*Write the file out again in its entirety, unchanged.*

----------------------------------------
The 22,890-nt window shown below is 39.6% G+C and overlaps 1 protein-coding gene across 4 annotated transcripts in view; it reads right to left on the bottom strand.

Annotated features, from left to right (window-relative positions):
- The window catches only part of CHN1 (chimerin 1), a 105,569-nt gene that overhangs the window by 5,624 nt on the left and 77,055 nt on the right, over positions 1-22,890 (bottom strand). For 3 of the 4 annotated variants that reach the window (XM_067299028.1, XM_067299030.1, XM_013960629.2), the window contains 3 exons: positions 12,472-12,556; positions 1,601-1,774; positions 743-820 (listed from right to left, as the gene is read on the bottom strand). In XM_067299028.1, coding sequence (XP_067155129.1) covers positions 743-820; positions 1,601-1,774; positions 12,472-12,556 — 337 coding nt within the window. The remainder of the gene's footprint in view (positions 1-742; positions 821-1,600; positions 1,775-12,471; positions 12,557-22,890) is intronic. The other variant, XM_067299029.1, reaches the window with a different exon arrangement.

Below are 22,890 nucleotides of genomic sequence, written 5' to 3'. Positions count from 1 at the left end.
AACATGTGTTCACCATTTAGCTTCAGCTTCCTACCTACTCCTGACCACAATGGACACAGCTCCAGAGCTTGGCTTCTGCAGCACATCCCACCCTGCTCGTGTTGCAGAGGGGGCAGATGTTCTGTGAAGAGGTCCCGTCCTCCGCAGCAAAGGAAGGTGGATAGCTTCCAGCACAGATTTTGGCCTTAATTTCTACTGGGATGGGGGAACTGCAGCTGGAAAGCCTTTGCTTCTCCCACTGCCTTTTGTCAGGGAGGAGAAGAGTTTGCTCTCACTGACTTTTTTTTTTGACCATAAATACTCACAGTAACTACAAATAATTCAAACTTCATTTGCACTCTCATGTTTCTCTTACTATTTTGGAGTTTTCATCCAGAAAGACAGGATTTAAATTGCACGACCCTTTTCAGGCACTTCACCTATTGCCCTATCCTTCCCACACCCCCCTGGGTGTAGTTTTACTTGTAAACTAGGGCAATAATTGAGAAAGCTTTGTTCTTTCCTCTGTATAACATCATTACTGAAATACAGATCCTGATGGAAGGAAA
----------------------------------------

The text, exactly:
The 22,890-nt window shown below is 39.6% G+C and overlaps 1 protein-coding gene across 4 annotated transcripts in view; it reads right to left on the bottom strand.

Annotated features, from left to right (window-relative positions):
- The window catches only part of CHN1 (chimerin 1), a 105,569-nt gene that overhangs the window by 5,624 nt on the left and 77,055 nt on the right, over positions 1-22,890 (bottom strand). For 3 of the 4 annotated variants that reach the window (XM_067299028.1, XM_067299030.1, XM_013960629.2), the window contains 3 exons: positions 12,472-12,556; positions 1,601-1,774; positions 743-820 (listed from right to left, as the gene is read on the bottom strand). In XM_067299028.1, coding sequence (XP_067155129.1) covers positions 743-820; positions 1,601-1,774; positions 12,472-12,556 — 337 coding nt within the window. The remainder of the gene's footprint in view (positions 1-742; positions 821-1,600; positions 1,775-12,471; positions 12,557-22,890) is intronic. The other variant, XM_067299029.1, reaches the window with a different exon arrangement.

Below are 22,890 nucleotides of genomic sequence, written 5' to 3'. Positions count from 1 at the left end.
AACATGTGTTCACCATTTAGCTTCAGCTTCCTACCTACTCCTGACCACAATGGACACAGCTCCAGAGCTTGGCTTCTGCAGCACATCCCACCCTGCTCGTGTTGCAGAGGGGGCAGATGTTCTGTGAAGAGGTCCCGTCCTCCGCAGCAAAGGAAGGTGGATAGCTTCCAGCACAGATTTTGGCCTTAATTTCTACTGGGATGGGGGAACTGCAGCTGGAAAGCCTTTGCTTCTCCCACTGCCTTTTGTCAGGGAGGAGAAGAGTTTGCTCTCACTGACTTTTTTTTTTGACCATAAATACTCACAGTAACTACAAATAATTCAAACTTCATTTGCACTCTCATGTTTCTCTTACTATTTTGGAGTTTTCATCCAGAAAGACAGGATTTAAATTGCACGACCCTTTTCAGGCACTTCACCTATTGCCCTATCCTTCCCACACCCCCCTGGGTGTAGTTTTACTTGTAAACTAGGGCAATAATTGAGAAAGCTTTGTTCTTTCCTCTGTATAACATCATTACTGAAATACAGATCCTGATGGAAGGAAA